“Do it right the first time.” “Get your ducks in a row.” “Look before you leap.” You’ve heard them all before — adages suggesting that before you make a move, be sure that you have your plans in working order and your shoulders perfectly squared. Makes a lot of sense in some situations. But in the fundraising world — where shortening the distance between you and your first dollar is critical to accomplishing your mission — you might be better off thinking in terms of “Practice makes perfect,” “Put one foot in front of the other” and, “Hey, just get started already!”
In a perfect world, it would be nice to have strategies and systems down pat before launching an effort. But the truth is that time is money (not to mention time), and spending inordinate amounts of it on planning stages can be a resource drain that a) you can ill afford and b) doesn’t necessarily get you any closer to your goal of having well-functioning systems in the real world. This is not to say that planning should be given short shrift. But by and large, we’re often having to encourage our clients to get moving with their ideas, to begin putting processes in motion and tweaking them along the way rather than waiting for perceived perfection before launch.
This mindset has implications for every layer of a fundraising organization. We encourage executive leadership not to get caught up in strategic planning to such an extent that actual fundraising never seems to get off the ground. But even if an organization has yet to fully hone its approach to fundraising, that doesn’t mean that it can’t begin with pilot events and other implementations to get that crucial ROI ball rolling. Leadership should remember to think of the time spent designing a strategy or an event as an expenditure, and ask itself: “How long can we afford to spend our resources before we get our first registration fee?”
On a project management level, too, we too often see a frontloading of process development that unnecessarily bloats the amount of time that’s really required before beginning execution — again, lengthening the timeline between the organization and its ROI. It’s essential to keep in mind that project management structures (and even projects themselves, for that matter) are merely means to an end (getting money where it needs to be to support a particular cause). Process is helpful and necessary, but when you worry more about the process than the end result you defeat the reason you have process in the first place — to move faster and more efficiently. Further, if the goal is indeed to create the best possible processes, getting projects moving creates a feedback/idea churn that can only enhance systems as you go along.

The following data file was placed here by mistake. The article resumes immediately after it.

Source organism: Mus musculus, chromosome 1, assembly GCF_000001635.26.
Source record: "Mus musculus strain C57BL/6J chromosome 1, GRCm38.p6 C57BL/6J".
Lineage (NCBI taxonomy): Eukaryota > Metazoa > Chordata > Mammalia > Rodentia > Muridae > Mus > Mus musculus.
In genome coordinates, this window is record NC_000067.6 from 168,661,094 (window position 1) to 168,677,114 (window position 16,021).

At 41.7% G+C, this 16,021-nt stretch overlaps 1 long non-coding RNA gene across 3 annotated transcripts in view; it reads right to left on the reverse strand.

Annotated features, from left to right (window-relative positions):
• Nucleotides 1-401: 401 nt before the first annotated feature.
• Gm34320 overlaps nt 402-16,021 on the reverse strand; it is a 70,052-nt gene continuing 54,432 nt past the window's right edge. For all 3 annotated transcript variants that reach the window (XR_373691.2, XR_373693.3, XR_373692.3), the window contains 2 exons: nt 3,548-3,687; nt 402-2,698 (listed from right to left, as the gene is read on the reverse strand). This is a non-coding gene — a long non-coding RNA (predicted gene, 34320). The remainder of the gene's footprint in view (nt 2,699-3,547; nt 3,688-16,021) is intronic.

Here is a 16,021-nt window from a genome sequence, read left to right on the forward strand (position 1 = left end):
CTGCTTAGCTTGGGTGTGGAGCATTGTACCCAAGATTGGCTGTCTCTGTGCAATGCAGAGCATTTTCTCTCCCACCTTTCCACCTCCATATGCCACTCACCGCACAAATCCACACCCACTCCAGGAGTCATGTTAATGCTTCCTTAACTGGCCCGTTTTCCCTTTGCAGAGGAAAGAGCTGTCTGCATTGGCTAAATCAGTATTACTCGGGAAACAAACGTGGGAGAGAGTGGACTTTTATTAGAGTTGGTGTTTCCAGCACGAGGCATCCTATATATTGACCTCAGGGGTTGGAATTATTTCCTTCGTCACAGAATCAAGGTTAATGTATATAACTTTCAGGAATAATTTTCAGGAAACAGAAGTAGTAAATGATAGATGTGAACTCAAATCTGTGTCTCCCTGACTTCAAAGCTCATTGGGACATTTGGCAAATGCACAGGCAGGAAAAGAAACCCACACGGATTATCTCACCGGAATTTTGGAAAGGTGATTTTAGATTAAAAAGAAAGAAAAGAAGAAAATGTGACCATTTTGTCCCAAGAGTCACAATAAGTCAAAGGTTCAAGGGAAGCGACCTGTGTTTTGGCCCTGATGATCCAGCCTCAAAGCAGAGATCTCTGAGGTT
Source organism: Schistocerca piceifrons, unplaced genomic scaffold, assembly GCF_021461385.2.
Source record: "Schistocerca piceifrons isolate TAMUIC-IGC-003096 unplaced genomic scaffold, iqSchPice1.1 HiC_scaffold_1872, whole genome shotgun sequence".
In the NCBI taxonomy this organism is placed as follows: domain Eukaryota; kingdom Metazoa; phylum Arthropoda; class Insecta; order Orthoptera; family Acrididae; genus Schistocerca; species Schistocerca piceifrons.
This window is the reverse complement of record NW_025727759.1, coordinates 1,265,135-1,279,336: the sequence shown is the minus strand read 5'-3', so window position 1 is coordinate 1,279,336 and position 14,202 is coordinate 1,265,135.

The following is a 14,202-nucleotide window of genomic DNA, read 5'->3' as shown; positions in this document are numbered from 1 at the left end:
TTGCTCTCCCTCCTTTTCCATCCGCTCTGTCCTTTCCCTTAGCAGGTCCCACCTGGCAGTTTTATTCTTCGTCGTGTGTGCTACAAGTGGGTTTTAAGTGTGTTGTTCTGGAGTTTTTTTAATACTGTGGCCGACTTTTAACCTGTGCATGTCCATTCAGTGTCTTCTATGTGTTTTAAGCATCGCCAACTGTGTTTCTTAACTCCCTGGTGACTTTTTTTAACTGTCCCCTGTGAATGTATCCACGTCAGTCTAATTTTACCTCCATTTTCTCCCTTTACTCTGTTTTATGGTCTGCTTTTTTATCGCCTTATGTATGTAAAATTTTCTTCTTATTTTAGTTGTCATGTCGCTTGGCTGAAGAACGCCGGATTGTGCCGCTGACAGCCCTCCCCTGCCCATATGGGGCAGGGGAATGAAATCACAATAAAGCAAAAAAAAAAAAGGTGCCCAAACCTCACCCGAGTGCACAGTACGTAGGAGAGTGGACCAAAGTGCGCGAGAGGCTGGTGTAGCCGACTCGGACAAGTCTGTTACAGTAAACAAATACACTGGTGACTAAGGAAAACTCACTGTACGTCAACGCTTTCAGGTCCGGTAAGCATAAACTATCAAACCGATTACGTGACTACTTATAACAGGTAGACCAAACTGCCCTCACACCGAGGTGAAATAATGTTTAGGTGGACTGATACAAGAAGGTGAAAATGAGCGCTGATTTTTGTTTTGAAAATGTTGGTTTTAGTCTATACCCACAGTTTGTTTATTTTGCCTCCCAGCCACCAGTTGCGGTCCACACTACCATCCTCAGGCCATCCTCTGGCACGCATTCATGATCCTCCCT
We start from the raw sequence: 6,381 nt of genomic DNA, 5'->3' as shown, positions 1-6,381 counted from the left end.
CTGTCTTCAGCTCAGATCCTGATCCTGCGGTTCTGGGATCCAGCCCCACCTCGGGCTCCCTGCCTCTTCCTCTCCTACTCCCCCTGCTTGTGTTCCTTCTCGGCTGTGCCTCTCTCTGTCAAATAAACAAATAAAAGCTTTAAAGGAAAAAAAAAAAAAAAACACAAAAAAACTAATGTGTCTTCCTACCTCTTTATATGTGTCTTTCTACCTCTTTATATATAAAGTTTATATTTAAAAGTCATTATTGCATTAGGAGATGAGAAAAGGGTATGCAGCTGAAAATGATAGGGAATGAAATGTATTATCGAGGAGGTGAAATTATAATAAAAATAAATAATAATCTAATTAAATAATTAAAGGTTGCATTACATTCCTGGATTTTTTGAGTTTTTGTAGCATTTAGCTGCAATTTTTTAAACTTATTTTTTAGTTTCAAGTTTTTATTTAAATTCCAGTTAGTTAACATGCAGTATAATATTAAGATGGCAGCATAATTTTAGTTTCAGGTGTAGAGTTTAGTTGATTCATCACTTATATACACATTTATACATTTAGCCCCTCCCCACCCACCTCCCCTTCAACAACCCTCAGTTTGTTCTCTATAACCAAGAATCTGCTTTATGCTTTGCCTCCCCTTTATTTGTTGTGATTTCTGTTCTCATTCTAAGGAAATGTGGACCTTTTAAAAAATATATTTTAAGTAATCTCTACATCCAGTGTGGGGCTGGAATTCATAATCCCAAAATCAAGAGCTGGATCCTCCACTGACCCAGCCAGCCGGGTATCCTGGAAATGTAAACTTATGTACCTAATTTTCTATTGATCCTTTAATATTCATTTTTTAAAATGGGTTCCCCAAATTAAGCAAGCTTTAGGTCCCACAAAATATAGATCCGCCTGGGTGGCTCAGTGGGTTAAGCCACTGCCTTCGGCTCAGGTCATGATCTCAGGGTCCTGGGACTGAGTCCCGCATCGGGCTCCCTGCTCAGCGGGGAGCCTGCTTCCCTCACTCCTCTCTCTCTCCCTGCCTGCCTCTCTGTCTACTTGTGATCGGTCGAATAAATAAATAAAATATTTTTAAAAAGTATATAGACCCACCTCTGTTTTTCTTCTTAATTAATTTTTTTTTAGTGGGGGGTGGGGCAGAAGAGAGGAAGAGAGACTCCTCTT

Technology is another area where we often see too much time and money spent trying to create a perfect system before reaping the payoff of execution. In fact, IT teams are often paradoxically spending massive amounts of time and money designing faster systems while delaying the time it takes before their organization sees any ROI. The fact is, the longer you spend in a sterile development phase, the longer it will be before you even know how well your systems will perform in the field. Proof of concept does not come in the laboratory—in comes from real-world usage. Success, in turn, comes through subsequent iteration that ultimately allows you to cover your costs.
In all of these areas—executive and project management, and IT—people traditionally think that they can make perfect estimates and get all the requirements laid out early on, and then do everything that needs to be done as part of an initial rollout. But aside from eating up time (which pushes that first dollar further and further away from where you are now), what happens is that you end up jamming all your requirements into the initial phase, which sabotages its chances for success. This may seem theoretical, but in practice, whatever your function, we’re talking about getting something simple and stripped down out there right now—then you’ll get to see what needs to be done to take it to the next level.
In the end, shifting your focus in this way can amount to a significant culture change, and all that might entail within your organization. But consider that being risk averse is only a good thing to the extent that it doesn’t paralyze you and your team. Don’t let the search for perfection (and the fear of failure) get between you and your mission—and your all-important first dollar.
“Jim’s Tools of the Trade” blog posts will be featured monthly. Vice President, Operations Jim Grohman provides our project teams and managers, as well as our IT group and customer service specialists, leadership and guidance to ensure flawless delivery. A former Major with the United States Marine Corps, Jim is a member of the Project Management Institute (PMI) and is certified as a PMI Project Management Professional.